GOP Senate campaign arm hammers Dem candidates over treatment of Tara Reade allegation

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The National Republican Senatorial Committee, an organization dedicated to growing and protecting the GOP majority in the Senate, has started hammering Democratic Senate candidates over their responses to Tara Reade's allegation of sexual assault against presidential candidate Joe Biden in an apparent effort to expand the issue to down-ballot races.

Biden has repeatedly denied the allegation.

In a rapid-fire string of email blasts over the weekend, an NRSC spokesperson highlighted the responses -- or lack thereof -- to the Reade allegation of five Democrats who are either running to unseat an incumbent Republican or up for reelection themselves in competitive races.

The emails targeted Sen. Doug Jones, D-Ala., Sen. Gary Peters, D-Mich., and candidates Theresa Greenfield of Iowa, Sara Gideon of Maine and Steve Bullock of Montana, citing a Politico story on the effect the Reade allegation is having on Senate races.

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The emails indicate that Republicans, who are working to keep their tenuous hold on the Senate majority in the November elections with an electoral map that works against them, see the Reade allegation and implied hypocrisy of Democrats supporting Biden despite Reade's story as an issue that could hurt the rival party in those races.

One email targeting Sara Gideon, who is running against moderate incumbent Sen. Susan Collins, R-Maine, says that "Gideon launched her campaign for U.S. Senate on the basis of Senator Collins' vote for Justice Kavanaugh" while noting that she has reaffirmed her support for Biden's presidential bid.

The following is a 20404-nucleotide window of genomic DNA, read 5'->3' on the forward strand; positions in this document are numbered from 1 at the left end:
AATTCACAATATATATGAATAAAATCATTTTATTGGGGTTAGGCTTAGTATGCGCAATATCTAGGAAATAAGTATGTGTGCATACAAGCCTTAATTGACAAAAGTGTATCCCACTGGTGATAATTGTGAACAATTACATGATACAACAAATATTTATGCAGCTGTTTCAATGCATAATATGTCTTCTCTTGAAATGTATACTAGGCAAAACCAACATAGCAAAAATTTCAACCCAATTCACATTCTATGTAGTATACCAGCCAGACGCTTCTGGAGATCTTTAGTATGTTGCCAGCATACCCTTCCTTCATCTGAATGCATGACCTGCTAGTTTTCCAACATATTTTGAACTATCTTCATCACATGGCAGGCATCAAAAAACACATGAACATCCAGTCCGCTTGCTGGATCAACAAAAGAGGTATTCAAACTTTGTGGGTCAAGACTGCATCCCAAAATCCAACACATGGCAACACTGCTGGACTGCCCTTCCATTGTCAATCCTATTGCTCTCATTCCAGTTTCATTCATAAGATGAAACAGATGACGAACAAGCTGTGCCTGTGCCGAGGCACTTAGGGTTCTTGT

"Sexual assault and sexual harassment are incredibly serious issues and for too long, people have been too afraid to come forward. Every person should be able to come forward and tell their story, and have it thoroughly looked into,” Gideon's statement to Politico reads. “I voted for Joe Biden in the primary because I thought he could bring this country together and meet the challenges we face. I still believe that to be true."

That statement is in contrast to what Gideon has previously said about Supreme Court Justice Brett Kavanaugh.

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"At the time of his confirmation, there was plenty of evidence that put into question Brett Kavanaugh's fitness for the Supreme Court," Gideon said in one tweet. "Senators Collins cast a critical vote to confirm him anyway, and she said she doesn't regret it."

"One year ago today," Gideon said in another tweet with a photo of Kavanaugh accuser Christine Blasey Ford being sworn in to give her testimony to the Senate Judiciary Committee about her allegation of sexual assault against Kavanaugh. "Thank you Dr. Ford for your bravery. #BelieveWomen."

Gideon's campaign did not respond to a request for comment.

The NRSC also targeted Bullock, who is Montana's current governor and is seeking to unseat Sen. Steve Daines, R-Mont.

"New reporting from POLITICO highlights Steve Bullock’s hypocritical and problematic standard for believing women’s accusations of sexual harassment and assault," an NRSC email says. "Accusing him, or his staff, or his party’s presidential nominee? #BelieveMen ...  Accusing a political opponent? #BelieveWomen."